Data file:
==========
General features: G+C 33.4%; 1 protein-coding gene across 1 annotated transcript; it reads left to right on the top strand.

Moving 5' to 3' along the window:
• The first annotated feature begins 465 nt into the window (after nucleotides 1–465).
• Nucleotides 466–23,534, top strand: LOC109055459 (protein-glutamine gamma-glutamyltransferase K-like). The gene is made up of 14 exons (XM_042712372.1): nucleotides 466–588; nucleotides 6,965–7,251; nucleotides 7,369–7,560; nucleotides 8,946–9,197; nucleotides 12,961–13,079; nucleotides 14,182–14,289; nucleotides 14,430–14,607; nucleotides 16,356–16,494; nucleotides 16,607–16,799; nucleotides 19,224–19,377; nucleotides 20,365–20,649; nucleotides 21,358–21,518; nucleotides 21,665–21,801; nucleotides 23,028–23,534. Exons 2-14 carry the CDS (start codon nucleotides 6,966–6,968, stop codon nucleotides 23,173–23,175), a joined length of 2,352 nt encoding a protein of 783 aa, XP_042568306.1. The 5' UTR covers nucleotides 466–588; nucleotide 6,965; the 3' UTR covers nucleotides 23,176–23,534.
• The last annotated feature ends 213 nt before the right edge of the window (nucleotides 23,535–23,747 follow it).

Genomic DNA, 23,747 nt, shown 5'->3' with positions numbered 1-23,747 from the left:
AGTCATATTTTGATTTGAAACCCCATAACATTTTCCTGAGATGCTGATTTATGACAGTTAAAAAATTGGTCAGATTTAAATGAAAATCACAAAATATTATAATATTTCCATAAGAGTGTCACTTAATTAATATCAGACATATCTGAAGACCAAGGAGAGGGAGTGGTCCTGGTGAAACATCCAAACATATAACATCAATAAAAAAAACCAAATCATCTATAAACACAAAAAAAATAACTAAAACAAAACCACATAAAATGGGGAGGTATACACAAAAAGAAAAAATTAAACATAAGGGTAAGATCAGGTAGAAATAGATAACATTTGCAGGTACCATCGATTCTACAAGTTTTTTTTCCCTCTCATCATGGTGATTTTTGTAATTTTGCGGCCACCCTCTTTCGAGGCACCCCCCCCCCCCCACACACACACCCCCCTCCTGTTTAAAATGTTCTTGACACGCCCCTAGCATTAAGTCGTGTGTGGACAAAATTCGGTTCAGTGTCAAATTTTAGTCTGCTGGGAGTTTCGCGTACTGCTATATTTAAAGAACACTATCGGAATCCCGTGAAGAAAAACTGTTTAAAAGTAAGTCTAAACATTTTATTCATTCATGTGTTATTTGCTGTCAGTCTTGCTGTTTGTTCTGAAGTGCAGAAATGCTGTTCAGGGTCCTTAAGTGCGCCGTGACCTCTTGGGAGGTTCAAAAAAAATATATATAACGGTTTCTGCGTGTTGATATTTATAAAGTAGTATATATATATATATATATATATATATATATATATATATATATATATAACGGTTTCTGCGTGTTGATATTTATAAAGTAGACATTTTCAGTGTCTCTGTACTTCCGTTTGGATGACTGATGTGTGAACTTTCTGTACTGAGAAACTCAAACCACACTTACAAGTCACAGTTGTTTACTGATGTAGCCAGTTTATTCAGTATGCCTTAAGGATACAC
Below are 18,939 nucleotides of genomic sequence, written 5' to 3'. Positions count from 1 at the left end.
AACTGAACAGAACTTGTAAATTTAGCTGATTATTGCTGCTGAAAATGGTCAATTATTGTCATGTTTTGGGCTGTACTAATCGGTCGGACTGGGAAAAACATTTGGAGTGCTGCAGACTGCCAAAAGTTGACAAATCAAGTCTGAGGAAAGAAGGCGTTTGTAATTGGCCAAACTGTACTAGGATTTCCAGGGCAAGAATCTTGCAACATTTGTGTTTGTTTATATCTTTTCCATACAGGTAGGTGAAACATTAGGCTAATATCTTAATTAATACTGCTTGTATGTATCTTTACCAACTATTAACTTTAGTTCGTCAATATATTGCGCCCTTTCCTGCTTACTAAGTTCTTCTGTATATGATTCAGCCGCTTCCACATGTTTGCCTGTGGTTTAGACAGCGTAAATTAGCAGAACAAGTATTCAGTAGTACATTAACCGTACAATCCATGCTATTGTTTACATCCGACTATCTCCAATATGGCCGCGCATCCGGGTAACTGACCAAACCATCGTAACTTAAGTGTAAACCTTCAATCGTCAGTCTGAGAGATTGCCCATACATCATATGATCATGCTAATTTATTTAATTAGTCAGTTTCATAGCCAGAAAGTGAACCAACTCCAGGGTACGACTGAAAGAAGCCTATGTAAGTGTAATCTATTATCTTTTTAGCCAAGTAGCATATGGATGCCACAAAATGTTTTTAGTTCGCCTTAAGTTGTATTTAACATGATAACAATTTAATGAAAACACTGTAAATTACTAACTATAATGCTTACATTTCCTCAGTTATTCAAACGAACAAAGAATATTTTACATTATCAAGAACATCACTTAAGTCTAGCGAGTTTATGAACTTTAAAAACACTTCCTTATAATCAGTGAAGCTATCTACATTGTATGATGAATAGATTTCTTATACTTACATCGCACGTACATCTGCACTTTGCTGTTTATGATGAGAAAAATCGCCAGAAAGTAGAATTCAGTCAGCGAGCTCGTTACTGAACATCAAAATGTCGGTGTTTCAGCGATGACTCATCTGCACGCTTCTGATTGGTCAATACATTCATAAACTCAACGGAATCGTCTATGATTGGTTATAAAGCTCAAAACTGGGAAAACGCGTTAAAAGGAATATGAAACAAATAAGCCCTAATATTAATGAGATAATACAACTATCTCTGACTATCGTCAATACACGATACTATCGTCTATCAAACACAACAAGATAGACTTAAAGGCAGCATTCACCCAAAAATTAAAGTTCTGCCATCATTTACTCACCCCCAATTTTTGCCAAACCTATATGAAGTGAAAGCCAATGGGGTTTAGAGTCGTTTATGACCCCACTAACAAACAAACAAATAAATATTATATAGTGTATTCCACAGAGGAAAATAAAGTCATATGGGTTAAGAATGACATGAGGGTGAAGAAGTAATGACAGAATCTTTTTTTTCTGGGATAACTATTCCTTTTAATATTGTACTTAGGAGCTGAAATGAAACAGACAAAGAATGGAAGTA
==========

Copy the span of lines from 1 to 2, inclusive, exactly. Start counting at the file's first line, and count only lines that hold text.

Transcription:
General features: G+C 33.4%; 1 protein-coding gene across 1 annotated transcript; it reads left to right on the top strand.

Moving 5' to 3' along the window: